Stresses such as high-intensity exercise also can contribute to ulcers. Ulcers most commonly occur in the top portion of the stomach because the lining doesn’t have as much protection from the stomach acids. As the horse is worked, acid splashes around in the stomach, and the upper portion of the stomach that is not typically exposed to acid comes in contact with the erosive juices, making the exercised horse more susceptible to ulcerations than a sedentary horse. In addition, exercise stimulates gastric acid production and decreases the amount of blood flow to the GI tract, further increasing the chance of ulcers. Therefore, we need to handle all other aspects of horse management and provide probiotics to maximize gut functions in order to minimize the risk of ulcers during much-needed conditioning and training.

            In using a performance horse, there are always the common soreness and ails that need to be treated. However, chronic use of NSAIDS, such as bute and banamine, can contribute to ulcers. These NSAIDS block the production of Prostaglandin E2 and decrease the stomach’s protective mucus layer. Low levels of Prostaglandin E2 increase acid production. The combination of increased acid and a decreased protective layer further increase the chances of ulceration. Therefore, only use NSAIDs when absolutely necessary. If you need to use an anti-inflammatory continuously, talk to your veterinarian about other NSAID options, such as Previcox.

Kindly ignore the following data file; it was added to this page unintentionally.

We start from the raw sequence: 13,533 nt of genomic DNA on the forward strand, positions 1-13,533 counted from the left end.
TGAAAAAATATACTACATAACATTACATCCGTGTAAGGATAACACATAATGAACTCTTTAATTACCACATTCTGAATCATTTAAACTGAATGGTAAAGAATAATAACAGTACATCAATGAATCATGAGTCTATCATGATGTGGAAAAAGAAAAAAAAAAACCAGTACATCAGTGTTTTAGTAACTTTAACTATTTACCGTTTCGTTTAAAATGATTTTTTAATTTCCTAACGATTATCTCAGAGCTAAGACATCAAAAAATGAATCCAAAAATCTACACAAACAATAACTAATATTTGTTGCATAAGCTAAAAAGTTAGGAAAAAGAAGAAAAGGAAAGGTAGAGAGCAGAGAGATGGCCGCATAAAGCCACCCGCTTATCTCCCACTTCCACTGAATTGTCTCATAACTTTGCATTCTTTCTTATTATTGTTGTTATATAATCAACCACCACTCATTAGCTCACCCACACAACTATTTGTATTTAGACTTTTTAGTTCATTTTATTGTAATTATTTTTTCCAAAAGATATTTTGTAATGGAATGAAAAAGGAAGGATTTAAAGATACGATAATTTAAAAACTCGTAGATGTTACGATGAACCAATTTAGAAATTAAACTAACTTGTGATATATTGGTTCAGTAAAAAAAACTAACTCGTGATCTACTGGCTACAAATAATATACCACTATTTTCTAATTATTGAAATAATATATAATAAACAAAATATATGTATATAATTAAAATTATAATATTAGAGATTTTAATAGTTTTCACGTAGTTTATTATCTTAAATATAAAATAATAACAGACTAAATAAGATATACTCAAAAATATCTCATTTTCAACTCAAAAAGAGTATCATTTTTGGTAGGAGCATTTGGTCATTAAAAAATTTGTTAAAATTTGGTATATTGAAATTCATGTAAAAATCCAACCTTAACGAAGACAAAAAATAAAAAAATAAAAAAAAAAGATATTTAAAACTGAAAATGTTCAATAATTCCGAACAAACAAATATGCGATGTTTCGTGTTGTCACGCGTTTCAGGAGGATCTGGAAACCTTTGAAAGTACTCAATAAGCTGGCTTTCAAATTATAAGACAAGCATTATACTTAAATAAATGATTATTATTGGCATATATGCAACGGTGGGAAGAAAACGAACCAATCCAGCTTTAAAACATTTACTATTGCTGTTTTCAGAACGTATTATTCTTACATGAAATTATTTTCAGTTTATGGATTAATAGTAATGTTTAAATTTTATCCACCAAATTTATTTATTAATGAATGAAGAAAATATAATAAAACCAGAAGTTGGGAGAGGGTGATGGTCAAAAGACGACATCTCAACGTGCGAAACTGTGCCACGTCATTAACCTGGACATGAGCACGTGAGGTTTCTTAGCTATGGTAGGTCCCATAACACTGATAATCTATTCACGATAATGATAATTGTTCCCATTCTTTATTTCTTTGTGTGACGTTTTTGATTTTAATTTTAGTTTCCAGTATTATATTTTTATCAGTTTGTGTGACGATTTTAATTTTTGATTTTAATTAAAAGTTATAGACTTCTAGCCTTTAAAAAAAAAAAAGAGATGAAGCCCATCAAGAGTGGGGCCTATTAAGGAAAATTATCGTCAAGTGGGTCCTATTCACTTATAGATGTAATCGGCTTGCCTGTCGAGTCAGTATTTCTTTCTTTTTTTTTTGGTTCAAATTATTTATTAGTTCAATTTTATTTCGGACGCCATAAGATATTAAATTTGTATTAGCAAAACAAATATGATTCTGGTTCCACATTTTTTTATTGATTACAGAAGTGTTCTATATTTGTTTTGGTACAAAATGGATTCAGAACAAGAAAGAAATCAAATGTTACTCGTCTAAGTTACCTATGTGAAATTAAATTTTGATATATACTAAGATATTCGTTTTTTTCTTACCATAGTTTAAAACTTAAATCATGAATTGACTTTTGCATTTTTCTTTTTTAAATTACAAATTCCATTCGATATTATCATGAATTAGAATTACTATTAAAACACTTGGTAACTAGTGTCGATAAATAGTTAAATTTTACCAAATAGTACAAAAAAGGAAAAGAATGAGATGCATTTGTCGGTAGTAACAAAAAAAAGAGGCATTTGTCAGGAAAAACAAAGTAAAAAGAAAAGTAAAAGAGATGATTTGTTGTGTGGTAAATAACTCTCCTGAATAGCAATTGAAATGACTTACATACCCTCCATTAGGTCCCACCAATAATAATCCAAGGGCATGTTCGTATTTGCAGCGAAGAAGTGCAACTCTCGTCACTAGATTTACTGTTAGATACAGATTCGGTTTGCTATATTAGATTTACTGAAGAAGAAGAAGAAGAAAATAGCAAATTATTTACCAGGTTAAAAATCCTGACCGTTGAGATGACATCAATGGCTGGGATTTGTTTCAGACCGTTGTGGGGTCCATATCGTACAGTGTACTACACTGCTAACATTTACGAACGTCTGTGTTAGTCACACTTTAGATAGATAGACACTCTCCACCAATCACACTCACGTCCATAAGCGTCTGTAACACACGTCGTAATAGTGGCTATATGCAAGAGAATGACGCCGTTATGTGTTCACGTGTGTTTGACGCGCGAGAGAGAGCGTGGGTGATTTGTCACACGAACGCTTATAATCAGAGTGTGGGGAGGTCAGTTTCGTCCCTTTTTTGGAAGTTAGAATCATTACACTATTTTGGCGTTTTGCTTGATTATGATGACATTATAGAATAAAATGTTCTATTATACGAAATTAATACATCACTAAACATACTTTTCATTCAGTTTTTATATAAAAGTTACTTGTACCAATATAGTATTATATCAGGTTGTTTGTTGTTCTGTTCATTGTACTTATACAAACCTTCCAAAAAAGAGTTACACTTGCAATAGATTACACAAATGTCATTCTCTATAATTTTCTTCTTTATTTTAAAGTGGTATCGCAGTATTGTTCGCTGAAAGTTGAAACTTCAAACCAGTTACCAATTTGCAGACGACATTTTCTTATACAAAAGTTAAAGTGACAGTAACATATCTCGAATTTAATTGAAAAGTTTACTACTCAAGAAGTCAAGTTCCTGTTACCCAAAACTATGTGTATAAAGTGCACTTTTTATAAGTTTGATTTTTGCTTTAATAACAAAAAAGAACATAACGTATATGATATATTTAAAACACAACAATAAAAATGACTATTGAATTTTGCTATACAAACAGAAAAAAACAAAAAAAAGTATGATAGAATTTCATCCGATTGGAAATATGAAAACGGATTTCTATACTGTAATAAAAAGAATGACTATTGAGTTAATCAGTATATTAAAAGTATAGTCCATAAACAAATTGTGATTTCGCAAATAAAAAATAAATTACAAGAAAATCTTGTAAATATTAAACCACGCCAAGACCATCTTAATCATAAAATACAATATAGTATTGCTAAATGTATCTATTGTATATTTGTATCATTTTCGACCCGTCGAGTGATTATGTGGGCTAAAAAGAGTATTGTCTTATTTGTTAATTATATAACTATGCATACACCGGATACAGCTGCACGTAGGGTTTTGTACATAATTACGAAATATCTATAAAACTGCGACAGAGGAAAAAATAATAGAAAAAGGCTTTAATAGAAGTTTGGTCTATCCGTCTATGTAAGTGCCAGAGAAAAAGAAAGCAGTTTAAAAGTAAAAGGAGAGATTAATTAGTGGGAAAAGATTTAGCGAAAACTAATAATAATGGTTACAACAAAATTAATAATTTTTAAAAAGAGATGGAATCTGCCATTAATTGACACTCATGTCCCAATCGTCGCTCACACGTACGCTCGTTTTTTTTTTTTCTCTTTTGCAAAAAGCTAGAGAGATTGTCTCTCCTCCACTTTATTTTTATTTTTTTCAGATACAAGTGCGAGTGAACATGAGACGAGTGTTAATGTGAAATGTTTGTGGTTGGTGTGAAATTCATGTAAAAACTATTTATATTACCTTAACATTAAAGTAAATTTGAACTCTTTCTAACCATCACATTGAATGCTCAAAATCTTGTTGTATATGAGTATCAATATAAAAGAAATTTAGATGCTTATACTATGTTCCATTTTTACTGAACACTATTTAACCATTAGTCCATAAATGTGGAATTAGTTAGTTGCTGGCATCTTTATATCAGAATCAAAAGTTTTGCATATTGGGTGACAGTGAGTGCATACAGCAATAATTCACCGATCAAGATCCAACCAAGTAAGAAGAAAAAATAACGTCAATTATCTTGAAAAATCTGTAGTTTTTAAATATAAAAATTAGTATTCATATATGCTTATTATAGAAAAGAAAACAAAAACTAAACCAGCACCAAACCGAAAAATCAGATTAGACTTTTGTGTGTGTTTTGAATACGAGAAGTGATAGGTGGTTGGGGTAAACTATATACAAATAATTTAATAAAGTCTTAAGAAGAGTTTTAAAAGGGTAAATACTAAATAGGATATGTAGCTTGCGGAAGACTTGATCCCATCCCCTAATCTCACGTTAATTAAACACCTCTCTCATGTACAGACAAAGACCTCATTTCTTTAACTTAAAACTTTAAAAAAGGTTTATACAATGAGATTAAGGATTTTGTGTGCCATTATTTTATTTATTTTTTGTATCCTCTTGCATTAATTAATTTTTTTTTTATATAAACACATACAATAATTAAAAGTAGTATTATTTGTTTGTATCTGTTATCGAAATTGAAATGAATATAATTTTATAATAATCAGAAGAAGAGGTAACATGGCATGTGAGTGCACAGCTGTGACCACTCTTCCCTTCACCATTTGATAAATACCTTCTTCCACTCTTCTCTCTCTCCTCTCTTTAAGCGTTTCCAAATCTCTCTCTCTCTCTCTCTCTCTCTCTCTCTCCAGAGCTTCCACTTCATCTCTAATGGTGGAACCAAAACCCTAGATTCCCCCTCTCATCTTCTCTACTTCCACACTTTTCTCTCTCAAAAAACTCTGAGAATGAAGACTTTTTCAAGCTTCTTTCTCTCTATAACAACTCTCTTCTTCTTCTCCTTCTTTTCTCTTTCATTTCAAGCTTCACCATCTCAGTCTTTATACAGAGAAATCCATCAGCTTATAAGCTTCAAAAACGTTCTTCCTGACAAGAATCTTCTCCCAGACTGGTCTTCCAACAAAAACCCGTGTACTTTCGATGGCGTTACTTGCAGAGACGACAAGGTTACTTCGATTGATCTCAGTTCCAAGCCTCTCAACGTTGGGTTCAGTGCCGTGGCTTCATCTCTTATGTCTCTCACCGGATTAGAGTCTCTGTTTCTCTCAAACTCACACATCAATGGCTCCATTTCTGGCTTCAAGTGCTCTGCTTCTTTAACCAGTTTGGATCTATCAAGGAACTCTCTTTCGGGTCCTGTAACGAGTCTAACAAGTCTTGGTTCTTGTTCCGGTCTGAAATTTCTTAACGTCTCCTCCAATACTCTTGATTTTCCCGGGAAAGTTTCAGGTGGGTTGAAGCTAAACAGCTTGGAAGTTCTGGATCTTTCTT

When managing horses with ulcers, these are all important factors that need to be considered and managed to the best of your ability. There are multiple options in treating ulcers, which will allow you to choose the best option for you and your horse. Acid pump inhibitors, such as omeprazole, inhibit the production of gastric acid completely. This is typically prescribed for 3-4 weeks after a veterinarian diagnoses ulcers. Another option is histamine blockers. Histamine blockers limit the production of stomach acid. Antacids help buffer the acid; however, they are very short-acting. Although typically impractical for the long term, the horse may benefit when given antacids before a stressful event such as a competition. Aloe vera juice or gel may help to soothe ulcers as well. It is important to provide horses with ulcers a vitamin-mineral supplement and to minimize grain. Add calories with oil if need be. Also, feed the horse a supplement that provides probiotics to aid in digestion.

            When managed correctly, ulcers in horses can be healed and very commonly prevented from occurring again. While ulcers are essentially “man-made,” they are very manageable. With proper nutrition, access to free-choice hay, feeding a vitamin-mineral supplement with little grain, digestive aids such as probiotics, minimal use of NSAIDS, and an array of treatment options, you will be able to regain a happy, healthy horse that is able to compete at its highest level.

About Dr. Kelsey J. Nonella Ph.D., P.A.S.

Kelsey J. Nonella, Ph.D. is an equine nutritionist who was riding horses before she could walk. Her love for horses drives her to help educate people on what their horses’ needs in order to have happy, healthy horses. Kelsey went to Cal Poly receiving a Bachelor’s of Science in Animal Science and then onto West Texas A&M, where she got her Masters and eventually her Doctorates in Equine Science. At A&M, Dr. Nonella did extensive research on Selenium within horses. Click here to view her research. Kelsey’s colleagues have mentioned her as an one of the United States equine Selenium experts.
View all posts by Dr. Kelsey J. Nonella Ph.D., P.A.S.

Leave a Reply

Your email address will not be published. Required fields are marked *